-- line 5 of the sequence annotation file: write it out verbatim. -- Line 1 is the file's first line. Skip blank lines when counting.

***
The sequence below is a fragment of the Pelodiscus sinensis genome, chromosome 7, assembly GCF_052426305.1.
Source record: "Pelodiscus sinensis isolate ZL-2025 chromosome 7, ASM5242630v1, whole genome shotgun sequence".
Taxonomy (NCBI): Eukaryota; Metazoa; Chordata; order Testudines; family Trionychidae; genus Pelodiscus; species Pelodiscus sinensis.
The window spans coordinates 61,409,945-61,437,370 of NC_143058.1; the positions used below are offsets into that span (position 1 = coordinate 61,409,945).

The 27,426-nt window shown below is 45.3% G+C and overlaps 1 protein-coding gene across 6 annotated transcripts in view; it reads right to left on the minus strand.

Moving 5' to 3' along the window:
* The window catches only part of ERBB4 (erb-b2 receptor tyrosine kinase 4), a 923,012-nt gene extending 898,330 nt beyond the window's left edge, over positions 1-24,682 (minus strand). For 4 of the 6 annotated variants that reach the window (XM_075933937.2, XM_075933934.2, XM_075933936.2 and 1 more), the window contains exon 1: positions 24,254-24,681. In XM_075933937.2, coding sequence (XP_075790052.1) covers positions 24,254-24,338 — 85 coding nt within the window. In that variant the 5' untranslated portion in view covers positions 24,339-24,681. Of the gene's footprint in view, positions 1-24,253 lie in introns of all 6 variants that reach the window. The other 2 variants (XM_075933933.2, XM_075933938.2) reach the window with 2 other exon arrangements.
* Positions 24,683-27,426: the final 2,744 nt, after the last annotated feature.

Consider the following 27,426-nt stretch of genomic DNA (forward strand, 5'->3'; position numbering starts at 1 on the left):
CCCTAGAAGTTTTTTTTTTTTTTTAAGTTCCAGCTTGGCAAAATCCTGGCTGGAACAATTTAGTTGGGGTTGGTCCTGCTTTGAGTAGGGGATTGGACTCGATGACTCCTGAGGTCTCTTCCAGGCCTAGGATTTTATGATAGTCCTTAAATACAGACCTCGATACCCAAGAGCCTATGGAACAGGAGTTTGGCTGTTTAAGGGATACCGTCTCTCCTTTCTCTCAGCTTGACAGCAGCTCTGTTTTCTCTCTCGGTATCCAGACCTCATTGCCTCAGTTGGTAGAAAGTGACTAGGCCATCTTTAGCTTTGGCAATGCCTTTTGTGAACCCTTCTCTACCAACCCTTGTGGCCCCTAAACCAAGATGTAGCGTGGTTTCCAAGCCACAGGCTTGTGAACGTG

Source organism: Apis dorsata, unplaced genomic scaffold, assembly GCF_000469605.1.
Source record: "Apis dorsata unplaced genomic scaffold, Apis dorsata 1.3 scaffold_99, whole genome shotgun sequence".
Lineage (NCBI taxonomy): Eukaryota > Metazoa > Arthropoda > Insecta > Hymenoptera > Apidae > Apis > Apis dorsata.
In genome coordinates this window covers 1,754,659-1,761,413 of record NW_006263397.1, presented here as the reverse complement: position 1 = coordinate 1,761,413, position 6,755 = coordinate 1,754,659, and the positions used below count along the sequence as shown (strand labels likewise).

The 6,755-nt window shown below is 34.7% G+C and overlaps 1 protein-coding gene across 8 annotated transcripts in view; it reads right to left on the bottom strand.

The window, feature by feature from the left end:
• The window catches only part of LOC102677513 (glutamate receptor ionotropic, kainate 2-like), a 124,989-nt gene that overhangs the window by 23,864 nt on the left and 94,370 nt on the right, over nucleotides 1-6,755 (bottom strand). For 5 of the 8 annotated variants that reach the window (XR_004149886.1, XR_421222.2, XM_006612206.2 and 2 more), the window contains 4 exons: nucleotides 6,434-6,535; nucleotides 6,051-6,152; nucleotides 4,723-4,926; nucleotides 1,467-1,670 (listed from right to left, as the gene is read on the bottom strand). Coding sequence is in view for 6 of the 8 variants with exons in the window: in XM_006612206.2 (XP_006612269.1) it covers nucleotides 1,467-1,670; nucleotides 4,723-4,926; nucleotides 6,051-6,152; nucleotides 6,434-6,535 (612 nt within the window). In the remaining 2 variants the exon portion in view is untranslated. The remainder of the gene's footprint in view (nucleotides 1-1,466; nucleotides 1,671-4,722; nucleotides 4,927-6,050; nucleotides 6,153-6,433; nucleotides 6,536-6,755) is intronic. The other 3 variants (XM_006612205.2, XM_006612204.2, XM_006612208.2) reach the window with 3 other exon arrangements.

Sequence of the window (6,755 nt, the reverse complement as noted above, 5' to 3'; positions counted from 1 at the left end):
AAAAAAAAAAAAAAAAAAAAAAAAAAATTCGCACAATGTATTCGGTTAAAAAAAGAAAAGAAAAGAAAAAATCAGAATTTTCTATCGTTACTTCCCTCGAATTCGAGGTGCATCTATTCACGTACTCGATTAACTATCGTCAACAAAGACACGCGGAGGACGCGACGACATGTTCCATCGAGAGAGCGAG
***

The 27,426-nt window shown below is 45.3% G+C and overlaps 1 protein-coding gene across 6 annotated transcripts in view; it reads right to left on the minus strand.